Baptism is into the church, but only the church as understood in denominational terms, or worse yet, dispensational terms, e.g. “stop-gap” or “Plan B” ideology. (Thankfully, the latter view is dying away!!)

    Repentance is still being debated among the Baptist themselves as to it’s role and position, if any, in the ordo saludis. However, we would all agree that it would precede baptism.

    “In order to,” if used by Lipscomb to imply the purpose of baptism, would be a point of disagreement. The “new and holy walk with God” results from salvation through faith, not baptism.

    Oddly enough, while Lipscomb, and even the Campbells, didn’t obsess on the “when,” the Baptists did!

    So, is there truly a hope of unification? If it is to be, it will be a road paved with sacrifice, humility, and love. It will require honest evaluation of our teachings as to what is “of first importance” on the part of both “disciples” and “Baptists.” Above all, it will require the fate of the lost to be more important than winning or losing arguments.

    My prayer is that we will diligently preserve [or restore] the unity of the Spirit in the bond of peace.

    •   John Mark Hicks Says:

      The dialogue is difficult. I’ve participated in several. But it can be fruitful and among some it is. Neither “Baptists” or “disciples” are monolithic, and they are filled with a sense of independence and freedom to read the Bible as individuals. So, the process is not easy nor is the goal.

      I think there is more in “common” on baptism that you might be willing to give, at least as seen in the above post. Many Baptists recognize that baptism is the completion of their obedience to God, entrance into the visible community of faith and the first act of discipleship. This is sufficient for Lipscomb who, as you note, did not obsess on the “when.”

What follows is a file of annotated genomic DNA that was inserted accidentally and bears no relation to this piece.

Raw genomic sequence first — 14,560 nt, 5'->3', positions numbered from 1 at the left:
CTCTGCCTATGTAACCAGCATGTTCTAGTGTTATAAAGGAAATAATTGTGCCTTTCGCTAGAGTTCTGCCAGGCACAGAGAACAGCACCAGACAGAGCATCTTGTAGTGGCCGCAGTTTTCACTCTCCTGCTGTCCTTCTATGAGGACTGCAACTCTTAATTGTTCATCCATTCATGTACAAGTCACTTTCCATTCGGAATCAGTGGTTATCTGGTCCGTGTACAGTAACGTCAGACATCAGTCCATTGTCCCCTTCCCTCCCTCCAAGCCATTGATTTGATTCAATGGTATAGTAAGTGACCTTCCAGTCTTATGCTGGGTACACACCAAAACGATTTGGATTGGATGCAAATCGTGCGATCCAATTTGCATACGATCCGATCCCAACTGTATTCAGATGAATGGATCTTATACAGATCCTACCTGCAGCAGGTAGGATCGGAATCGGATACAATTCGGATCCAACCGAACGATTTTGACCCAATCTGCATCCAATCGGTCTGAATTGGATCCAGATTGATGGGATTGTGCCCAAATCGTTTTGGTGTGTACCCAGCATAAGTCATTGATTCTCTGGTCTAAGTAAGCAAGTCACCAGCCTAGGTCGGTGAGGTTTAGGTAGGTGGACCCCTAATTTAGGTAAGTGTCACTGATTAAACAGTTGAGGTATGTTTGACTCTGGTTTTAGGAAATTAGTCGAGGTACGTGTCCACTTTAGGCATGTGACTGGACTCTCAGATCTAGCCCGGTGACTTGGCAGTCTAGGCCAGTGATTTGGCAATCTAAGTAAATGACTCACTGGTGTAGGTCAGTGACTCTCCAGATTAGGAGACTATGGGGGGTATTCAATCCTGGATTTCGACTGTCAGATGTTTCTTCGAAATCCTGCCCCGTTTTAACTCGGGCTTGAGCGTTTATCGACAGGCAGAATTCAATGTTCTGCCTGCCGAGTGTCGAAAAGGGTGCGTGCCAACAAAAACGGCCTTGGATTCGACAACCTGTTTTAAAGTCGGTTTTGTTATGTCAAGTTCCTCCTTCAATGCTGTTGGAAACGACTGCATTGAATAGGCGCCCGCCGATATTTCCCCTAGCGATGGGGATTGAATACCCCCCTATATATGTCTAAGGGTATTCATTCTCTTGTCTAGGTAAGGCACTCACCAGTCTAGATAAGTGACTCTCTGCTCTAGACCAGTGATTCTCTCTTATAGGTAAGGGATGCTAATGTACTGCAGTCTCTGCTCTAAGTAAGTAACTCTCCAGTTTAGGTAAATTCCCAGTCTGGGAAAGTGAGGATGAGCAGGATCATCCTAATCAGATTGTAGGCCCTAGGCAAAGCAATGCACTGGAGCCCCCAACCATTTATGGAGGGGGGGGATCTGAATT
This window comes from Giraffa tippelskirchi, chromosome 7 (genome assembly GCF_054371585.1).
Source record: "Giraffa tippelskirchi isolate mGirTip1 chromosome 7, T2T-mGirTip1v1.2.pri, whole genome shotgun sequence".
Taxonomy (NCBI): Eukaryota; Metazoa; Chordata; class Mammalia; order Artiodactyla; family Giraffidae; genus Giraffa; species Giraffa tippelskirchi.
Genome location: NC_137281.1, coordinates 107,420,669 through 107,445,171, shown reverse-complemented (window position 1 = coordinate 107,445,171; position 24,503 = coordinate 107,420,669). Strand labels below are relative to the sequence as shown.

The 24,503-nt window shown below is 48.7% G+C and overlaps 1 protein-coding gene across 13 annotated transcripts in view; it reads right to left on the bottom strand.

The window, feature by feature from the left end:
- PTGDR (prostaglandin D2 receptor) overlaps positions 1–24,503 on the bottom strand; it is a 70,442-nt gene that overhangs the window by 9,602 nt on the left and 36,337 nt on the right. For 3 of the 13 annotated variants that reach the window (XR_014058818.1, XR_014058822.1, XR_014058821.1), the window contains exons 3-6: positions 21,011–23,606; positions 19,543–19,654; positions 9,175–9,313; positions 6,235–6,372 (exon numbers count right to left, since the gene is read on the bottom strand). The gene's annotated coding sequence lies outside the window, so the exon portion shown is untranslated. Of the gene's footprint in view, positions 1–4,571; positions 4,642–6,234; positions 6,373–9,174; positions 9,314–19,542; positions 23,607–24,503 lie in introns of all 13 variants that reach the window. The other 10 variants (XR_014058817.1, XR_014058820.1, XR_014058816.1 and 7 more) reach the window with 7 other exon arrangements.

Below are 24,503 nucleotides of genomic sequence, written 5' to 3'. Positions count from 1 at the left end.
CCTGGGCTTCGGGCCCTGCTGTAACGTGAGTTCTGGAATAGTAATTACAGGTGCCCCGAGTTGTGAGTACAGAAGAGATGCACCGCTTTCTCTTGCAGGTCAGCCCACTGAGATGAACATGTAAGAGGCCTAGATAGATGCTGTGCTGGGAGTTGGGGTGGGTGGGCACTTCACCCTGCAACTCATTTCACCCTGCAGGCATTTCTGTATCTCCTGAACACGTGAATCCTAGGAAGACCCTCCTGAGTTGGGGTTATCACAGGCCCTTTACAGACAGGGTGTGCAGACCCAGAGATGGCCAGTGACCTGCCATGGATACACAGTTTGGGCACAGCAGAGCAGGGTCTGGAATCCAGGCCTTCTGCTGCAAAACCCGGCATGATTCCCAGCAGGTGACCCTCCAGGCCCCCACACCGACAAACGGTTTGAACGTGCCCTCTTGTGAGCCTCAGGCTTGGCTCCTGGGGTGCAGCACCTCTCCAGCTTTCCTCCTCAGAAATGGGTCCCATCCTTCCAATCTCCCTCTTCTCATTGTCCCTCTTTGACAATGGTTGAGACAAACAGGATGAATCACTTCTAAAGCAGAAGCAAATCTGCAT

Thanks for the comment. Blessings.

      •   dsrygley Says:

        I agree; it is difficult but fruitful. The great variance on beliefs that two “autonomous” groups allow would, at certain points, have to find agreement among some within the two groups. This certainly happened in the early days of the Restoration Movement among Baptists, Methodists, and others.

        A recent article by Chuck Colson in Christianity Today (April 2012, p. 70) attempts to define evangelicalism as “a reform movement seeking to renew and strengthen orthodox faith within the holy, catholic, and apostolic church to which we belong and whose creeds we embrace.” Except for the last few words, in principle not content, I think all the early restorationists and many today would agree. If this spirit would guide these difficult discussions, I think we might just make it!!!

        Don’t mean to hijack your blog! God bless you and your ministry.

  5.   Lynn E. Mitchell, Jr Says:

    The key to Baptist/Church of Christ fellowship is local and congregational. The Heights Church of Christ and the Heights Church (a “Cooperative Baptist” Church plant) meet in full fellowship and harmony (with two services and somewhat different worship practices) in the oldest standing “Church of Christ” building in Houston (where Austin McGary died). Lynn Mitchell